A Standard Set by SEBI for PMS Fund Managers
Measuring the return is the most integral part of any investment portfolio. Although it seems like a simple calculation, it isn’t exactly the case. There is more than one way of measuring the return on an investment portfolio, and in many situations, the results will differ depending on the methodology we choose.
This might seem confusing but read on to clear up this confusion. And let’s understand which approach best suits the investment situation.
What it is?
The time-weighted rate of return (TWRR) measures the compound growth rate in a portfolio over a specified period. When there are multiple transactions in the investment portfolio during the investment tenure, it may not depict the correct picture to average out the peaks and troughs and look at the rate of return. This is where the time-weighted rate of return comes to the rescue.
The TWRR measure is often used to compare the returns of investment portfolios because it divides the return on a portfolio into separate sub-periods or intervals based on the investments and redemptions made and eliminates the distorting effects of growth rates created by cash inflows and outflows.
The TWRR is calculated by breaking up the investment period into smaller chunks based on the inflows and outflows in the investment account. Each time there is a deposit or withdrawal from the investment account, it marks the end of one period and the start of another.
While calculating TWRR, one looks at how the investments performed in each period and then combines the results.
Let’s understand it better with an example:
In this example, we’ll consider two time periods, but depending on your cash flows, there could be multiple periods to consider than this.
E.g., Mr X invested ₹ 10,00,000 in Portfolio A on 31st Dec 2020. By 1st Sep 2021, his portfolio has grown to ₹ 10,53,418. He then makes an additional investment of ₹ 1,00,000 in the investment account for a total value of ₹ 11,53,418. At the end of 31st Dec 2021, the portfolio value decreased to ₹ 10,75,816.
Now let’s calculate the first-period return:
(₹ 10,53,418 – ₹ 10,00,000) / ₹ 10,00,000 = 5.34%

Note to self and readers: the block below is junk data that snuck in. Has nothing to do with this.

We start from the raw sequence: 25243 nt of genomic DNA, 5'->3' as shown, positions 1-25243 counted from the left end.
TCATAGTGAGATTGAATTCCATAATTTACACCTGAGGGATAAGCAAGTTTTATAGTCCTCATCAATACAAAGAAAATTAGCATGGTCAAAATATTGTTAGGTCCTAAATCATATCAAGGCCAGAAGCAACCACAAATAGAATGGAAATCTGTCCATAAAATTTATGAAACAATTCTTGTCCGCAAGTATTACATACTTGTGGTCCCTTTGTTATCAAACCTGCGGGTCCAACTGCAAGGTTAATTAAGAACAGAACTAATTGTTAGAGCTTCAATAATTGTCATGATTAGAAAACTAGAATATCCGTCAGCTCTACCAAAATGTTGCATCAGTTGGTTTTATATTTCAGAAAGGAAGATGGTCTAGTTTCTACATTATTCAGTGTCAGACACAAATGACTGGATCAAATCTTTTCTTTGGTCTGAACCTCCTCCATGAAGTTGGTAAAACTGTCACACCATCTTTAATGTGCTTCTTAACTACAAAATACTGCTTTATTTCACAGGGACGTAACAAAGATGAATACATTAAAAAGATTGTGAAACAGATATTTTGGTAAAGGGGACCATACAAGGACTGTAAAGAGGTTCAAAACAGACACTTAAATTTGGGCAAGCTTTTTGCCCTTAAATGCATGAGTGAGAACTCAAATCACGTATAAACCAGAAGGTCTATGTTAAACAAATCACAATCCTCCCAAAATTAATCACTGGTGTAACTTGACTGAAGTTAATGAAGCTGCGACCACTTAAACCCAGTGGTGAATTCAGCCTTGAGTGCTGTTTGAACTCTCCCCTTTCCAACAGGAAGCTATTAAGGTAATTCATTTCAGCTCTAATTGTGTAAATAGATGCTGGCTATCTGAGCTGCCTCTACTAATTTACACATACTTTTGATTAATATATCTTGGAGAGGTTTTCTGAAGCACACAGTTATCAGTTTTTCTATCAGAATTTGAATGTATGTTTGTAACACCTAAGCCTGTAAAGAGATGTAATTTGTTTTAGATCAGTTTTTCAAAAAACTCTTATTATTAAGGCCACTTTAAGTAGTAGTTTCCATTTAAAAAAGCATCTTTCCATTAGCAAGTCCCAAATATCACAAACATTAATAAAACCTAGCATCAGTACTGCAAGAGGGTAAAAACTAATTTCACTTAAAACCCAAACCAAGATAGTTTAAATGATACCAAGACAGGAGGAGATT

The second-period return would be:
[₹ 10,75,816 – (₹ 10,53,418 + ₹ 1,00,000)] / (₹ 10,53,418 + ₹ 1,00,000) = -6.72%
Finally, to calculate the TWRR, we’ll multiply each sub-period rate of return together:
TWRR = [(1+5.34%) x (1-6.73%)] – 1 = -1.74%
In the example above, you can see that your time-weighted rate of return is -1.74% over 12 months.
Two practical methods for measuring the performance
The practical methods of evaluating investment performance are the Time Weighted Rate of Return (TWRR) and Money Weighted Rate of Return (MWRR). The only difference between these two methods is how they treat the cash in-flows and outflows in an investment portfolio.
The TWRR measure eliminates these cash flows from the calculation, whereas MWRR considers it while computing the rate of return.
TWRR & MWRR - A practical example
Let’s consider a PMS (Portfolio Management Service) firm how is managing funds for three different clients and evaluate the results from TWRR and MWRR.
Both TWRR & MWRR have provided helpful information – the TWRR shows how well the underlying investment decisions have performed, and the MWRR shows how well the actual money invested in the portfolio did, the difference being the impact of cash inflows and outflows at times.
The above paragraph explains why TWRR is vital for performance calculation. Earlier, fund managers used multiple methods at their convenience to calculate the returns of their strategies, which created a lot of confusion.
Finally, in 2020 PMS regulations, SEBI mandated PMS providers to use TWRR as a standard measure to calculate performance for each strategy. TWRR eliminates the client-led cash flows from the portfolio and calculates all returns in an investment approach. This approach requires aggregating portfolios with a similar asset class or strategy and calculating returns